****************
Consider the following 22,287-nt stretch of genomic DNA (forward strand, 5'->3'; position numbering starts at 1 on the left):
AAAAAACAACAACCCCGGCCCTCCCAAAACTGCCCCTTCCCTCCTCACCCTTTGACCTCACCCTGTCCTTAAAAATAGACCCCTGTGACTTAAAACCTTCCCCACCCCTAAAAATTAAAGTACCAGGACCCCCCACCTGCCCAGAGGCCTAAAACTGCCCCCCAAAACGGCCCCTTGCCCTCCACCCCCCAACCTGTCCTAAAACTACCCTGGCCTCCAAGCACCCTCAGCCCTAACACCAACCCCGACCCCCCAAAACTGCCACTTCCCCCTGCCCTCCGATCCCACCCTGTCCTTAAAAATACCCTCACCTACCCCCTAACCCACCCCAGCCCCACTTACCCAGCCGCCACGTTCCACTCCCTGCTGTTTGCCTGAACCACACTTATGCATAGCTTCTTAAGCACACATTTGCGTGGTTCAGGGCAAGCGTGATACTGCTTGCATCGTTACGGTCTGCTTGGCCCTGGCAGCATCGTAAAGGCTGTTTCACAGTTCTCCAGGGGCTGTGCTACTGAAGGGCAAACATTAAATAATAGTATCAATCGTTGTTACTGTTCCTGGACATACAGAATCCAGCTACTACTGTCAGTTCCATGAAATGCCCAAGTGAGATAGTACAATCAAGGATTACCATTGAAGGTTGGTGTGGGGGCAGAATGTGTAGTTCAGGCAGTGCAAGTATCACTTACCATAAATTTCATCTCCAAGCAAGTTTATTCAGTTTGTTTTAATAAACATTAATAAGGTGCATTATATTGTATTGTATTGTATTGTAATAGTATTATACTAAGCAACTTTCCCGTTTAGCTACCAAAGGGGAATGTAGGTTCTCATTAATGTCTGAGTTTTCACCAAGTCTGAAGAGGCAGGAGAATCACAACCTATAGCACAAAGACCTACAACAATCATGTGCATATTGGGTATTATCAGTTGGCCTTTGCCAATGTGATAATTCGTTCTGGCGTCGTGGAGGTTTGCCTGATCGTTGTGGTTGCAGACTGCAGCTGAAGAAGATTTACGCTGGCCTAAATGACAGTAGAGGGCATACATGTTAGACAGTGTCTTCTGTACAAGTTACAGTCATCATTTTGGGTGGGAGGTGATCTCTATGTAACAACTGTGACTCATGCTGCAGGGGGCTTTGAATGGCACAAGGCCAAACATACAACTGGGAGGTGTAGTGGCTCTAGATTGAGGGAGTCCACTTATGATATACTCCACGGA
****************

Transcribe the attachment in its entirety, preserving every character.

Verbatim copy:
Consider the following 22,287-nt stretch of genomic DNA (forward strand, 5'->3'; position numbering starts at 1 on the left):
AAAAAACAACAACCCCGGCCCTCCCAAAACTGCCCCTTCCCTCCTCACCCTTTGACCTCACCCTGTCCTTAAAAATAGACCCCTGTGACTTAAAACCTTCCCCACCCCTAAAAATTAAAGTACCAGGACCCCCCACCTGCCCAGAGGCCTAAAACTGCCCCCCAAAACGGCCCCTTGCCCTCCACCCCCCAACCTGTCCTAAAACTACCCTGGCCTCCAAGCACCCTCAGCCCTAACACCAACCCCGACCCCCCAAAACTGCCACTTCCCCCTGCCCTCCGATCCCACCCTGTCCTTAAAAATACCCTCACCTACCCCCTAACCCACCCCAGCCCCACTTACCCAGCCGCCACGTTCCACTCCCTGCTGTTTGCCTGAACCACACTTATGCATAGCTTCTTAAGCACACATTTGCGTGGTTCAGGGCAAGCGTGATACTGCTTGCATCGTTACGGTCTGCTTGGCCCTGGCAGCATCGTAAAGGCTGTTTCACAGTTCTCCAGGGGCTGTGCTACTGAAGGGCAAACATTAAATAATAGTATCAATCGTTGTTACTGTTCCTGGACATACAGAATCCAGCTACTACTGTCAGTTCCATGAAATGCCCAAGTGAGATAGTACAATCAAGGATTACCATTGAAGGTTGGTGTGGGGGCAGAATGTGTAGTTCAGGCAGTGCAAGTATCACTTACCATAAATTTCATCTCCAAGCAAGTTTATTCAGTTTGTTTTAATAAACATTAATAAGGTGCATTATATTGTATTGTATTGTATTGTAATAGTATTATACTAAGCAACTTTCCCGTTTAGCTACCAAAGGGGAATGTAGGTTCTCATTAATGTCTGAGTTTTCACCAAGTCTGAAGAGGCAGGAGAATCACAACCTATAGCACAAAGACCTACAACAATCATGTGCATATTGGGTATTATCAGTTGGCCTTTGCCAATGTGATAATTCGTTCTGGCGTCGTGGAGGTTTGCCTGATCGTTGTGGTTGCAGACTGCAGCTGAAGAAGATTTACGCTGGCCTAAATGACAGTAGAGGGCATACATGTTAGACAGTGTCTTCTGTACAAGTTACAGTCATCATTTTGGGTGGGAGGTGATCTCTATGTAACAACTGTGACTCATGCTGCAGGGGGCTTTGAATGGCACAAGGCCAAACATACAACTGGGAGGTGTAGTGGCTCTAGATTGAGGGAGTCCACTTATGATATACTCCACGGA